WASHINGTON -- Chances of passing a "patients' bill of rights" that President Bush can sign may depend on the willingness of Sen. John McCain to forge a compromise in the Senate-House conference.
Rep. Lindsey Graham, who led McCain's presidential primary campaign in South Carolina last year, is urging the senator to help out the president. Graham is a trial lawyer who supports HMO reform but feels the latest version of the bill agreed to by Bush and Republican Rep. Charlie Norwood of Georgia constitutes progress and, with some changes, should be approved.
A footnote: Although the Bush-McCain relationship has improved, the president and the senator still speak to each other only infrequently. McCain and Vice President Dick Cheney were relatively close in the past, but have had contact just twice this year.
Democratic senators perceived a revised national political alignment when Teamsters union leaders were surprisingly passive about imposing restrictions on Mexican trucks.
The Mexican truck question long has been high on the Teamster agenda. Consequently, Democrats were stunned when the union's leaders urged restraint on legislating the restrictions that were vigorously opposed by President Bush.
Teamsters President James P. Hoffa and construction union leaders collaborated with the Bush administration in successfully lobbying for oil drilling in the Arctic National Wildlife Refuge. House Majority Whip Tom DeLay, a key Republican strategist, sees this labor-GOP cooperation as the first dent in the solid facade of the labor-Democrat coalition.
PROTECTING JIM JEFFORDS
Senate Majority Leader Thomas Daschle has made it clear behind the scenes that he puts the highest priority on retaining dairy price-fixing in the Northeast: the pet program of Sen. James Jeffords.
The Northeast Dairy Compact, pushed through by Senate Republican Leader Trent Lott to protect Jeffords' 2000 re-election bid as a Republican in Vermont, expires Sept. 30. When Jeffords defected from the Republican Party to give the Democrats a 51-49 Senate majority, Daschle ended his previous opposition to the Northeast arrangement.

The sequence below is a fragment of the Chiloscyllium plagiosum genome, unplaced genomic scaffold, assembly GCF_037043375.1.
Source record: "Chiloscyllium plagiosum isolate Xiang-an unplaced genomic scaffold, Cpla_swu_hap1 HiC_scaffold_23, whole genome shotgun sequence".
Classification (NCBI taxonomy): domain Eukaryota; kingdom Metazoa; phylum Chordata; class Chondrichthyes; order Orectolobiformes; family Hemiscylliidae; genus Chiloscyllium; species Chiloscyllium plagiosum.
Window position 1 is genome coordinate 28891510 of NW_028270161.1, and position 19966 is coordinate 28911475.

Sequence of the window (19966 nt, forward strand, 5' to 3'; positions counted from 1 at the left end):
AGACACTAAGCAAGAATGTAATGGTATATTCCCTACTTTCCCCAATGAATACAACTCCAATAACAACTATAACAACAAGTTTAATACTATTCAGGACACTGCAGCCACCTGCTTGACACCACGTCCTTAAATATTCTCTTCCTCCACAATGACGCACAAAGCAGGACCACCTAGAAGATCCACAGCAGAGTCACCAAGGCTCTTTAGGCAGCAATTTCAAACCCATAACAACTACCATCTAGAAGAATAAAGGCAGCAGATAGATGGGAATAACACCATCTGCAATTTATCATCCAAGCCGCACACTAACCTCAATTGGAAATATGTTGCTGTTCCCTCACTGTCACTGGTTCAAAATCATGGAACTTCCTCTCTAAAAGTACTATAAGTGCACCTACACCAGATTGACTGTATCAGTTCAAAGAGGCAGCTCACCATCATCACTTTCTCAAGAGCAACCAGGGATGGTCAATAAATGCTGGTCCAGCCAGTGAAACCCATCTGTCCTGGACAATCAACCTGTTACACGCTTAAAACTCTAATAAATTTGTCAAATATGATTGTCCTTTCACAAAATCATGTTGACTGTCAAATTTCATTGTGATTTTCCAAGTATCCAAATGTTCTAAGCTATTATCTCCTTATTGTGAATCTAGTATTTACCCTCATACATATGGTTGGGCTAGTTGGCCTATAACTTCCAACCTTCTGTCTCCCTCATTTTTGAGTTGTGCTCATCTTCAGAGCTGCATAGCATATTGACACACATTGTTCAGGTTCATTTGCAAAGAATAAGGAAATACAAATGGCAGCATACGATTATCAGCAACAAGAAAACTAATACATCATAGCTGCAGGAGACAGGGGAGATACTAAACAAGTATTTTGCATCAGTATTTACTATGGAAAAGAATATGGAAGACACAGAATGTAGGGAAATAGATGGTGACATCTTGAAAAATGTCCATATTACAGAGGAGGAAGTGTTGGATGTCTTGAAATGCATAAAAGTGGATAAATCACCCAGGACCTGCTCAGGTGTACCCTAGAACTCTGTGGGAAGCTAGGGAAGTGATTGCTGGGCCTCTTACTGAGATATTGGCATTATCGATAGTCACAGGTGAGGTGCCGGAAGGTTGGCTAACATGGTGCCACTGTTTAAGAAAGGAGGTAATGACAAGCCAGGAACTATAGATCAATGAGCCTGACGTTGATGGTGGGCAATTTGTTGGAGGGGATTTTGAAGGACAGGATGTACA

In Tuesday's weekly Democratic caucus, Jeffords pleaded for help, and Daschle urged Democrats to restrain their criticism of the compact. Opposition, cutting across party lines, is led by two Democratic senators from Wisconsin, a key dairy state: Herb Kohl and Russell Feingold.
House Minority Leader Richard Gephardt did not help his 2004 prospects in corn-growing Iowa's presidential caucuses when he urged a House vote on waiving use of ethanol in California.
Gephardt, who won Iowa's 1988 caucuses, long has boosted ethanol use. But on July 20, he wrote Speaker Dennis Hastert that a waiver of California's reformulated gas requirements "deserves to be debated and voted on." That waiver, defeated by the House, would have undermined the Midwest's huge ethanol market.
Donald Fischer, president of the Missouri Corn Growers, and Charles Kruse, president of the Missouri Farm Bureau, wrote Gephardt on July 27 that "we are concerned" by his efforts. Kruse told this column that Gephardt's action was "a slap in the face to Missouri farmers."
Democratic strategists, trying to pin down the party's majority in the U.S. Senate, are pleading with Oregon Gov. John Kitzhaber to oppose Republican Sen. Gordon Smith next year.
Smith had not been considered vulnerable for re-election, and no Democrat other than Kitzhaber would be given a chance to defeat him. Although private Democratic polls show the governor with a substantial lead over Smith, Kitzhaber -- and his wife -- so far express no interest in coming to Washington. He is barred from seeking a third term for governor in 2002.
A footnote: Sen. Jean Carnahan, appointed to the Senate from Missouri when her deceased husband was elected last year, has amazed political pros by raising over $2.3 million so far for her attempt to be elected to a full term in 2002. Former Rep. James Talent, the defeated candidate for governor of Missouri last year, last week announced an exploratory committee for the Senate race.